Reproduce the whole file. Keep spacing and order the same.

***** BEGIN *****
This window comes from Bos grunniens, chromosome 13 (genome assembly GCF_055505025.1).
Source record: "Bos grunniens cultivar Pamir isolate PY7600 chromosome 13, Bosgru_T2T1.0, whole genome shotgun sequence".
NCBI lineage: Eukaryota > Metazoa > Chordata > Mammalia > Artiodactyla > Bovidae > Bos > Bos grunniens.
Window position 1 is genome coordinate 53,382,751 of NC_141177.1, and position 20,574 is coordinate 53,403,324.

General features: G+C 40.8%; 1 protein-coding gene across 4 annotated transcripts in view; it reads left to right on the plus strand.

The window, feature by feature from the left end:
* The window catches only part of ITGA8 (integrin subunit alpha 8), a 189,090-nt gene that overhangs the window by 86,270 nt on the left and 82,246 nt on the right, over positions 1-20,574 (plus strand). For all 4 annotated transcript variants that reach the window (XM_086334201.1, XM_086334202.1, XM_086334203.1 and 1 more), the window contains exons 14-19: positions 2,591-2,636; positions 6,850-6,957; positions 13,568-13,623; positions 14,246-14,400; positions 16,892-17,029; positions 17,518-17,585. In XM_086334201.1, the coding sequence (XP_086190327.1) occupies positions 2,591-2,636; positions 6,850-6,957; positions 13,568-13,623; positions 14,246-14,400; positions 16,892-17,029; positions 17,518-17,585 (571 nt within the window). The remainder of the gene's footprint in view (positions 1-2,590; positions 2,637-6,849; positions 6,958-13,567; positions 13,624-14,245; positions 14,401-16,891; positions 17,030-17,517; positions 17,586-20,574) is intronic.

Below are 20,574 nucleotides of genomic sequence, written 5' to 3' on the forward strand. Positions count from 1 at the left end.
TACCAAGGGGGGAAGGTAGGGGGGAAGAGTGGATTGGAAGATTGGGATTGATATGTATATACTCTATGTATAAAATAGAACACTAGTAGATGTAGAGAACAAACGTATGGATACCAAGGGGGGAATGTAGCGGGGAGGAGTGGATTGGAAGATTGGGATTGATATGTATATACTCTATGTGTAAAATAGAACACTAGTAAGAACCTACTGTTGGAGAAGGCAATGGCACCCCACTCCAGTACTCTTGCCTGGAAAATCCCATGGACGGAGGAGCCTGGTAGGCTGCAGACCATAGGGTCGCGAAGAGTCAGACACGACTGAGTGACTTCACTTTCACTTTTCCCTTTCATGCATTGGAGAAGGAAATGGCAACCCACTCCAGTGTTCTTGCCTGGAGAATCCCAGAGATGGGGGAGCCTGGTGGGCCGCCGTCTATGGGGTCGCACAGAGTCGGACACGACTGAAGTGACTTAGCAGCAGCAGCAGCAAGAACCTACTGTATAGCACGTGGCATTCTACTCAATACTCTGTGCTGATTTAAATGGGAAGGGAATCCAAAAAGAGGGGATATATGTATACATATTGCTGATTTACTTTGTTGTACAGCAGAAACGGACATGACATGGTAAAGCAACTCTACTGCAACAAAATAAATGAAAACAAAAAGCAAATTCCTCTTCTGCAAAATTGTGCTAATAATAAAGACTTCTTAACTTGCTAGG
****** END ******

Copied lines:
This window comes from Bos grunniens, chromosome 13 (genome assembly GCF_055505025.1).
Source record: "Bos grunniens cultivar Pamir isolate PY7600 chromosome 13, Bosgru_T2T1.0, whole genome shotgun sequence".
NCBI lineage: Eukaryota > Metazoa > Chordata > Mammalia > Artiodactyla > Bovidae > Bos > Bos grunniens.
Window position 1 is genome coordinate 53,382,751 of NC_141177.1, and position 20,574 is coordinate 53,403,324.

General features: G+C 40.8%; 1 protein-coding gene across 4 annotated transcripts in view; it reads left to right on the plus strand.

The window, feature by feature from the left end:
* The window catches only part of ITGA8 (integrin subunit alpha 8), a 189,090-nt gene that overhangs the window by 86,270 nt on the left and 82,246 nt on the right, over positions 1-20,574 (plus strand). For all 4 annotated transcript variants that reach the window (XM_086334201.1, XM_086334202.1, XM_086334203.1 and 1 more), the window contains exons 14-19: positions 2,591-2,636; positions 6,850-6,957; positions 13,568-13,623; positions 14,246-14,400; positions 16,892-17,029; positions 17,518-17,585. In XM_086334201.1, the coding sequence (XP_086190327.1) occupies positions 2,591-2,636; positions 6,850-6,957; positions 13,568-13,623; positions 14,246-14,400; positions 16,892-17,029; positions 17,518-17,585 (571 nt within the window). The remainder of the gene's footprint in view (positions 1-2,590; positions 2,637-6,849; positions 6,958-13,567; positions 13,624-14,245; positions 14,401-16,891; positions 17,030-17,517; positions 17,586-20,574) is intronic.

Below are 20,574 nucleotides of genomic sequence, written 5' to 3' on the forward strand. Positions count from 1 at the left end.
TACCAAGGGGGGAAGGTAGGGGGGAAGAGTGGATTGGAAGATTGGGATTGATATGTATATACTCTATGTATAAAATAGAACACTAGTAGATGTAGAGAACAAACGTATGGATACCAAGGGGGGAATGTAGCGGGGAGGAGTGGATTGGAAGATTGGGATTGATATGTATATACTCTATGTGTAAAATAGAACACTAGTAAGAACCTACTGTTGGAGAAGGCAATGGCACCCCACTCCAGTACTCTTGCCTGGAAAATCCCATGGACGGAGGAGCCTGGTAGGCTGCAGACCATAGGGTCGCGAAGAGTCAGACACGACTGAGTGACTTCACTTTCACTTTTCCCTTTCATGCATTGGAGAAGGAAATGGCAACCCACTCCAGTGTTCTTGCCTGGAGAATCCCAGAGATGGGGGAGCCTGGTGGGCCGCCGTCTATGGGGTCGCACAGAGTCGGACACGACTGAAGTGACTTAGCAGCAGCAGCAGCAAGAACCTACTGTATAGCACGTGGCATTCTACTCAATACTCTGTGCTGATTTAAATGGGAAGGGAATCCAAAAAGAGGGGATATATGTATACATATTGCTGATTTACTTTGTTGTACAGCAGAAACGGACATGACATGGTAAAGCAACTCTACTGCAACAAAATAAATGAAAACAAAAAGCAAATTCCTCTTCTGCAAAATTGTGCTAATAATAAAGACTTCTTAACTTGCTAGG